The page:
He has sprung stiff-legged from a standing position onto our legs as we fell asleep and had to be dragged screaming and threatening behind the only internal door in that tiny apartment, into the bathroom. He has threatened to rip our throats out whenever he feels cornered or defensive or scared. When my sweetheart wants to come stay the night with me he has to wait til the dog has been taken for his last late-night walk, then rush home before breakfast to walk him again, so that we can never spend an evening together unless he goes home at the end of it. The alternative is I allow the dog to visit too and this means an evening of perpetual negotiations as he tries to creep closer and closer and puts his paw suggestively up on the couch. I could handle all of this, I could handle the fortress we have to build on my couch before bedtime to keep the dog off it, I could handle the needy pleading pellmell greeting extraordinary in dogs which makes each morning such a big production, but I can’t and won’t handle the dog’s recurring aggression in my home, I need to have a home where I feel safe.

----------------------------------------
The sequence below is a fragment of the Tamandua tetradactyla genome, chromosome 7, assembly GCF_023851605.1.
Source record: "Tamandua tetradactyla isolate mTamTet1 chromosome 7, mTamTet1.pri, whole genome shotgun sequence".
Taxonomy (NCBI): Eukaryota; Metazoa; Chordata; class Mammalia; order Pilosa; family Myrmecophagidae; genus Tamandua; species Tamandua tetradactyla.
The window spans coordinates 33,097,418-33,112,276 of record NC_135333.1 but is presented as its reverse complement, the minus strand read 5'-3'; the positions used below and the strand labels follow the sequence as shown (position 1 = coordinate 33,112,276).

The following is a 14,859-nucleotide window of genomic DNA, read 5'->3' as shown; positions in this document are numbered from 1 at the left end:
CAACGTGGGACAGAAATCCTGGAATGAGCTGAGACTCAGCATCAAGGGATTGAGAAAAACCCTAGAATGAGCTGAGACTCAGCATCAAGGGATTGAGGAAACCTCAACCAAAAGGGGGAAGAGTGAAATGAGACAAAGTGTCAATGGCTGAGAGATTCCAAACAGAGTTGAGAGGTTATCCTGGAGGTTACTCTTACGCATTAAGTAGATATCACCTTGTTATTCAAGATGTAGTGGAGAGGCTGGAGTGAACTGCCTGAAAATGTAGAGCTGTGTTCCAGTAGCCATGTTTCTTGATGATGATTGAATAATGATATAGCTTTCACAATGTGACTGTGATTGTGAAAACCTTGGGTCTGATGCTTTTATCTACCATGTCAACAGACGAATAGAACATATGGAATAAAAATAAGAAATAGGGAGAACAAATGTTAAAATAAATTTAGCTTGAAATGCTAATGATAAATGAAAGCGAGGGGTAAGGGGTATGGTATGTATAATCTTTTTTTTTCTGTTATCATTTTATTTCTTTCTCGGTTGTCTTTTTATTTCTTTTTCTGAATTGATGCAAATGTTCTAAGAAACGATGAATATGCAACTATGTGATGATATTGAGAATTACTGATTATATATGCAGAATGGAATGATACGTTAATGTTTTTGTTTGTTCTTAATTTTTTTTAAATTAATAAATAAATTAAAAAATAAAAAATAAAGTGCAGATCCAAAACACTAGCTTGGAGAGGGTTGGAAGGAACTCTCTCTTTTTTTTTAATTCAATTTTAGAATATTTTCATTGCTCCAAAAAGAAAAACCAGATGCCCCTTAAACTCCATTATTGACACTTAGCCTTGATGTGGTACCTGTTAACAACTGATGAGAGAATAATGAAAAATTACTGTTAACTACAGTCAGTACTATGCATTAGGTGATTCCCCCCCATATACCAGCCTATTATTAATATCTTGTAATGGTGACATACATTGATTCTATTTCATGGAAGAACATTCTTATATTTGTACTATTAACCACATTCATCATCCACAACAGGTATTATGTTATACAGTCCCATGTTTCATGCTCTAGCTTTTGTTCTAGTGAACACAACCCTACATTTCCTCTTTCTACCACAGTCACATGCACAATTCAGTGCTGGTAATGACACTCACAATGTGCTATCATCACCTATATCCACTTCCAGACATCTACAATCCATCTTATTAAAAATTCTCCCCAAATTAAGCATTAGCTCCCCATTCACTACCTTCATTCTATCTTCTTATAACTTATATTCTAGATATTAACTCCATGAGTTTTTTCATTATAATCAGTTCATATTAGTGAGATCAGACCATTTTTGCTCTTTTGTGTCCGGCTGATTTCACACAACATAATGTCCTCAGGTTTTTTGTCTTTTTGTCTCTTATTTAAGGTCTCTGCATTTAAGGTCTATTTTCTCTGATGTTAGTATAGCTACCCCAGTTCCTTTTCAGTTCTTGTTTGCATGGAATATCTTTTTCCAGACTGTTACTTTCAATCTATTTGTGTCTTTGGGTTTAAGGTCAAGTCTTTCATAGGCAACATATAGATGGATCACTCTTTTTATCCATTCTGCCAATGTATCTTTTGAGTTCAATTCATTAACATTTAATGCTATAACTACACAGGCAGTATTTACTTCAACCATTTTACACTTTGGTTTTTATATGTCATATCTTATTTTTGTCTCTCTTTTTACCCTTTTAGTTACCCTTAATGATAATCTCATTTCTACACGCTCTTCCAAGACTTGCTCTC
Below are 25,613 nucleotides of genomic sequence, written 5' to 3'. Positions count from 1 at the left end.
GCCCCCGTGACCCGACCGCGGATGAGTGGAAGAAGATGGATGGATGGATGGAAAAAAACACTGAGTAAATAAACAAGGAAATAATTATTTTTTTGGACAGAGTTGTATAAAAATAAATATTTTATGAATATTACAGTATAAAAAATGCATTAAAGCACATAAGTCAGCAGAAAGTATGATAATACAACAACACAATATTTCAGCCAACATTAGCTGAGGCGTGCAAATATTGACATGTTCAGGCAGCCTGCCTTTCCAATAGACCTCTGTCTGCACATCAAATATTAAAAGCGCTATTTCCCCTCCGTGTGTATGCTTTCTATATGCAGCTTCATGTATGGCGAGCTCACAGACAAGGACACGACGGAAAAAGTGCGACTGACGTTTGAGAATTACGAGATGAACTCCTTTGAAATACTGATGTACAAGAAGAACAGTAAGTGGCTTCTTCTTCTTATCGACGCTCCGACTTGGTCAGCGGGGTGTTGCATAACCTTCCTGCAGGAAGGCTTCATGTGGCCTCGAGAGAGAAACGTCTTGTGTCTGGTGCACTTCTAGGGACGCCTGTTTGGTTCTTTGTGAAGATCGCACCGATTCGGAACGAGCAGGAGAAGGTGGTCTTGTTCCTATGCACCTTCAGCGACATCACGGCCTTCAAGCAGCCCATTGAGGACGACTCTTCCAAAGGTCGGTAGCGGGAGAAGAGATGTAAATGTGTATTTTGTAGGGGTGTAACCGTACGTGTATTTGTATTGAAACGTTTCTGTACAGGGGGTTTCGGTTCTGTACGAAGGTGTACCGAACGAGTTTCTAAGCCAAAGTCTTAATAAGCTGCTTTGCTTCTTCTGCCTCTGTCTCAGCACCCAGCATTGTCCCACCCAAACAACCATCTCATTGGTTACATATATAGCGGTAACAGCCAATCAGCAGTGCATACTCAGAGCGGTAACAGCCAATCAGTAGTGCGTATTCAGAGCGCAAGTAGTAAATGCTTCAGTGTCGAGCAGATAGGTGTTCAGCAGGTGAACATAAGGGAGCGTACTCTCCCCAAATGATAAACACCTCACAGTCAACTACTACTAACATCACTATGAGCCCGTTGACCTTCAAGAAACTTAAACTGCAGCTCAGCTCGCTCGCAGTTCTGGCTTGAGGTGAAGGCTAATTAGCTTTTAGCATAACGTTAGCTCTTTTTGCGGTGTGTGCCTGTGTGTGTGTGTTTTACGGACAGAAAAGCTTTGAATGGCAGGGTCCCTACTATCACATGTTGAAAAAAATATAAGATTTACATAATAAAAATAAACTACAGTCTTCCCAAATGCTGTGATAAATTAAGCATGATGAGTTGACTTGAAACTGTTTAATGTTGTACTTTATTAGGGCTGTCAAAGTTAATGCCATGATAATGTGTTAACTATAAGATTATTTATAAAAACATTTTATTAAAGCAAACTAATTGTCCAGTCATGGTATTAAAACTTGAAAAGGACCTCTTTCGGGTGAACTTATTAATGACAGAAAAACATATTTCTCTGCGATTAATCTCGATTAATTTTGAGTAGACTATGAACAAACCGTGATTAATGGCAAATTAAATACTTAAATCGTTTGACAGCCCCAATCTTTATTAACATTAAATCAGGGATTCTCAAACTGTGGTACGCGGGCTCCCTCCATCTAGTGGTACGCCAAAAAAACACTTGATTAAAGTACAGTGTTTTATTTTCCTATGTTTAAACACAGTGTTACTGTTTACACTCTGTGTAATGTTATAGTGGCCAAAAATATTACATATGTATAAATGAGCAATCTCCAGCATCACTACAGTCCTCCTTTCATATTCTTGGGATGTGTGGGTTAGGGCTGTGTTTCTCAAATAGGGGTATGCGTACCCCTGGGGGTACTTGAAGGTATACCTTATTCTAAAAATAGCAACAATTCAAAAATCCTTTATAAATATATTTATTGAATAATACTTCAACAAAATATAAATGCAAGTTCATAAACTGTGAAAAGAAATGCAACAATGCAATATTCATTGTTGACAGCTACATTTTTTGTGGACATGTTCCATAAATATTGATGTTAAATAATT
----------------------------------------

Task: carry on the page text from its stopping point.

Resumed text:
This house is not such a place. It took me courage to return. I was to stay only two weeks and a half and now six weeks have passed and the whole thing has worn me to the nerve. Things fell apart many years ago and since then my family are what I miss. All day I look after my parents and after they’ve gone to bed I have packed all my effects. I have so been looking forward to the night I would step off the airplane in Berlin and into the arms of the man I still love. He loves me too. Despite this love our story is wasteful and sad. I know that if we had been blessed with a child of our own or even if we had kept living in our little rented cottage in Brisbane where we were so happy this animal would have loosened his hold on that strong and intricate heart. I have begged him to make more room for our closeness. Even our physical closeness has been tyrannised to an extent by the presence of this needy animal, who clamours to climb into the bed and if banished to the bathroom emits rhythmic yearning pants that disgust me to the marrow. It’s too much and I cannot cope with it. I am tired of coping with the way the sanity and sweet nature of my man turns into defensive insobriety round this animal, this four-legged reason we are not living together. I have been away from Berlin a month longer than we planned and his closeness is what I have missed. I am gazing at the little grey cat with her ludicrous big ears who has curled on my father’s lap and fallen asleep. I love her dearly, passionately, she is my boon companion. But were she to growl and hiss and spit when people carried out ordinary transactions, had she bitten me so fiercely on both hands that I was left with nerve damage, if I found it difficult to find a place for her to stay when I was travelling because so few of my friends could trust her or enjoy her – I know what I’d choose. I would choose you. I’d choose you and love you. I’d fuck them all off my loyal loving long-legged superdarling and just love you.